Running a successful trade business isn’t easy. You need to manage your on-site tradies, keep a close eye on head office operations, ensure you’re delivering quality work, and generate new business while you’re at it. Here are five things you can do to set your tradie venture up for success.
1. Create a business plan
If you don’t have a business plan in place, make it a priority to create one. It helps you identify and understand your target market, unique selling point (USP), your competition, and the road blocks you’re likely to face along the way. Your business plan should detail the strategies you’ll implement to overcome those challenges and set your business up for success.
2. Protect your cash flow
Cash flow is like oxygen for your business. Too many debtors and mounting expenses will quickly push your finances to the edge. It’s important to set clear payment terms before accepting new work, and consider dividing long-running jobs into a series of milestone payments so you don’t have to wait until the end of the project to get paid. Accounting software like QuickBooks Online makes invoicing and identifying overdue accounts easy.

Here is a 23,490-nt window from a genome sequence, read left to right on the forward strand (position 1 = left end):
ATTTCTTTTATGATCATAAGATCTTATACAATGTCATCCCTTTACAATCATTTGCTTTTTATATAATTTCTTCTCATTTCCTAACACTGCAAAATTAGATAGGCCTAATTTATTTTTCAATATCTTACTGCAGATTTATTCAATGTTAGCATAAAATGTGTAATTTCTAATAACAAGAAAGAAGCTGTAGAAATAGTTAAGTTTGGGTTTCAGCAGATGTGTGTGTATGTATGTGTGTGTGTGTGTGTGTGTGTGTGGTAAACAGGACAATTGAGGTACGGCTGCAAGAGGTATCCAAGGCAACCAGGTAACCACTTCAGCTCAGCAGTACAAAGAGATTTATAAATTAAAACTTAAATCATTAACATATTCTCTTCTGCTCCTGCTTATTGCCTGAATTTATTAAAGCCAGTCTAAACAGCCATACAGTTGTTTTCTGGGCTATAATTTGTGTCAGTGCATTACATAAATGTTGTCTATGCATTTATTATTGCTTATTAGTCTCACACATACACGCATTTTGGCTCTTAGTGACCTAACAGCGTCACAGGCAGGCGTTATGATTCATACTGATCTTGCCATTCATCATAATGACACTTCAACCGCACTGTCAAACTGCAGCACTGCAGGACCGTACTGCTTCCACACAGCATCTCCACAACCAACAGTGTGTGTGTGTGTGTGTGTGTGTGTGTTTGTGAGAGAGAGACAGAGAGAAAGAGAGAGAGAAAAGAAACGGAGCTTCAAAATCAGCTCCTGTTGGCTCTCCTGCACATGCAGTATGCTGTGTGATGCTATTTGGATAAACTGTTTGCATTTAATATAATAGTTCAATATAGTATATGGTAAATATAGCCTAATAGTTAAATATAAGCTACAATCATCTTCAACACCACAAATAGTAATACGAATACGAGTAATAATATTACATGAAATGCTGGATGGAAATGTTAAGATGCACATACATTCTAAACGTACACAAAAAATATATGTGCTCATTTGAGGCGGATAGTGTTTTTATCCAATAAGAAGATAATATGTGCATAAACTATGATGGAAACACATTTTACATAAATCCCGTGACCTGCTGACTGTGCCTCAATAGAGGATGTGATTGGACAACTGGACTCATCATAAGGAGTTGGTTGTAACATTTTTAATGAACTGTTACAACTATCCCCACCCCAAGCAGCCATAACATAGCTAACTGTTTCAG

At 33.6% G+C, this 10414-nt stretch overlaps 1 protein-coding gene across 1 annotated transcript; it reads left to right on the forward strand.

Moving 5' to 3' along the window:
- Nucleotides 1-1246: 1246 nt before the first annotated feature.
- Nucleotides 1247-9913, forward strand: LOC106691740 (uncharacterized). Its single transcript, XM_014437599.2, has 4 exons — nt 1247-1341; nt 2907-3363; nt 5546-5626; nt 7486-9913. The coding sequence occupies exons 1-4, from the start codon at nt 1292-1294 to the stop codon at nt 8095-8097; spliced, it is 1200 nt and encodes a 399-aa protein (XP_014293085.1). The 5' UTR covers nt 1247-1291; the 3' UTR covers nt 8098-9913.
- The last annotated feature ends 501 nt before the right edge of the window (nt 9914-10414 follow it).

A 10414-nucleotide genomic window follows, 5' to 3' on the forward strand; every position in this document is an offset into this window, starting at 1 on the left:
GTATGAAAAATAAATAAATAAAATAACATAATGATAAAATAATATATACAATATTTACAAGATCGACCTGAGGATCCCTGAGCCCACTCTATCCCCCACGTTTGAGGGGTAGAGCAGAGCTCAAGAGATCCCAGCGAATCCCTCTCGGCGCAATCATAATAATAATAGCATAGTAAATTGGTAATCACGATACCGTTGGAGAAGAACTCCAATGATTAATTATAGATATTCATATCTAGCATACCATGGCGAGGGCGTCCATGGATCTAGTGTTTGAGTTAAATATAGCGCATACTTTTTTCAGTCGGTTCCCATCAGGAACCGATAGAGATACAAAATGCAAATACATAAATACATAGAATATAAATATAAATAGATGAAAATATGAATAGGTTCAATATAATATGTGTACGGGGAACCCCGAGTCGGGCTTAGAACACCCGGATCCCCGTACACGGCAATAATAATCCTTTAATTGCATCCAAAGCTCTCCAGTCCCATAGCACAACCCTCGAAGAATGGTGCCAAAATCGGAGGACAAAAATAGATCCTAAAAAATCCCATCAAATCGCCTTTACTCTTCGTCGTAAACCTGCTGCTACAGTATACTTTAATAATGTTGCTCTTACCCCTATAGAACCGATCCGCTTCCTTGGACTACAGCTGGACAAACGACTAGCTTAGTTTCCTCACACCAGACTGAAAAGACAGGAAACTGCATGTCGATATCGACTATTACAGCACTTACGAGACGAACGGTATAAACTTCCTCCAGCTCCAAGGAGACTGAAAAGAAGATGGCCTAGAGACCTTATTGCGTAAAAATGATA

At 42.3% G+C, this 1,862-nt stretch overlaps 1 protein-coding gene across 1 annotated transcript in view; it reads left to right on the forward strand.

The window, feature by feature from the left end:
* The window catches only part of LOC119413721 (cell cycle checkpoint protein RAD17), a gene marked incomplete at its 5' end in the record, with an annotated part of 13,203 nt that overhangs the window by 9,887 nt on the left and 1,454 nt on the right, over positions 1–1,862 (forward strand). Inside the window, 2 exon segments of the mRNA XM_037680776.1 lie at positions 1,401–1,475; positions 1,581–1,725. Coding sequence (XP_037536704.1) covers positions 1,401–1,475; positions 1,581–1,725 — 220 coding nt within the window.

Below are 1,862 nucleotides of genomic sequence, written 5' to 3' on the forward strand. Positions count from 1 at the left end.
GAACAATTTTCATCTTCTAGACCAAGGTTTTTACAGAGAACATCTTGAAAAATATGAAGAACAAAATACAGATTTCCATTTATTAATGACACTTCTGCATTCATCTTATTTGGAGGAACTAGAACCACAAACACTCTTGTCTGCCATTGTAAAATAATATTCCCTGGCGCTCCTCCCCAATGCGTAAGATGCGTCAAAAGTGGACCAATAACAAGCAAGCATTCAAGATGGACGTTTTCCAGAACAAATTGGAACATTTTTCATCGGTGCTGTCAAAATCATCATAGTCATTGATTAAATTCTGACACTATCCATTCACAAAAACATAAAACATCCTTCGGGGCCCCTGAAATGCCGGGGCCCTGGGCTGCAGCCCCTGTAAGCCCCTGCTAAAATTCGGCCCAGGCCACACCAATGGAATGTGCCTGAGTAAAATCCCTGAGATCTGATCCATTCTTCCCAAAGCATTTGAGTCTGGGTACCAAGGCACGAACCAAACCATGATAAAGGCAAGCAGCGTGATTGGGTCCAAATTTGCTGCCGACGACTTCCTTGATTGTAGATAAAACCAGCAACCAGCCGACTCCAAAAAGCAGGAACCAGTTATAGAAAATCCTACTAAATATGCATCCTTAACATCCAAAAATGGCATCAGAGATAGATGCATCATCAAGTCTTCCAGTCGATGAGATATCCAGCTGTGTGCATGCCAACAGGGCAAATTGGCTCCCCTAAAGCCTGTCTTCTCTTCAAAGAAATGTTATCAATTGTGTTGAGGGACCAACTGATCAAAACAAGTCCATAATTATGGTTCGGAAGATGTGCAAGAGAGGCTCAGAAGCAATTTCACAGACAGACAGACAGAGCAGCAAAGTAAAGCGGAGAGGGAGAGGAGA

3. Don’t over-capitalise
When it comes to growing your business, it can be tempting to go all out on hiring new staff and spending up big on new tools and machinery. But be careful. Hiring sub-contractors may be a better short-term solution than recruiting full-time staff that you’ll still need to pay if your workload dries up. Also, renting non-essential equipment might make more financial sense than putting a big slice of your capital into purchasing occasionally used big-ticket items.
4. Keep your top talent
Good help can be hard to find, so when you do find talented workers – whether skilled tradespeople or valuable head office employees – you need to invest in retaining them. This can be as simple as being generous with the praise you offer or extend to a formal incentives program that rewards high-performing employees with modest gifts or bonuses. But perhaps most important is ensuring you run a supportive and inclusive workplace – no one likes to work in a toxic environment.
5. Master your marketing
Gone are the days when it was enough to place an ad in your local newspaper and wait for the work to come rolling in. Your customers have gone digital – and so should you. Invest in creating a good website and focus on search engine optimisation (SEO) to ensure it ranks highly on Google. You can turn on and off paid Google campaigns as your workload dictates and will help you increase your business’s online exposure.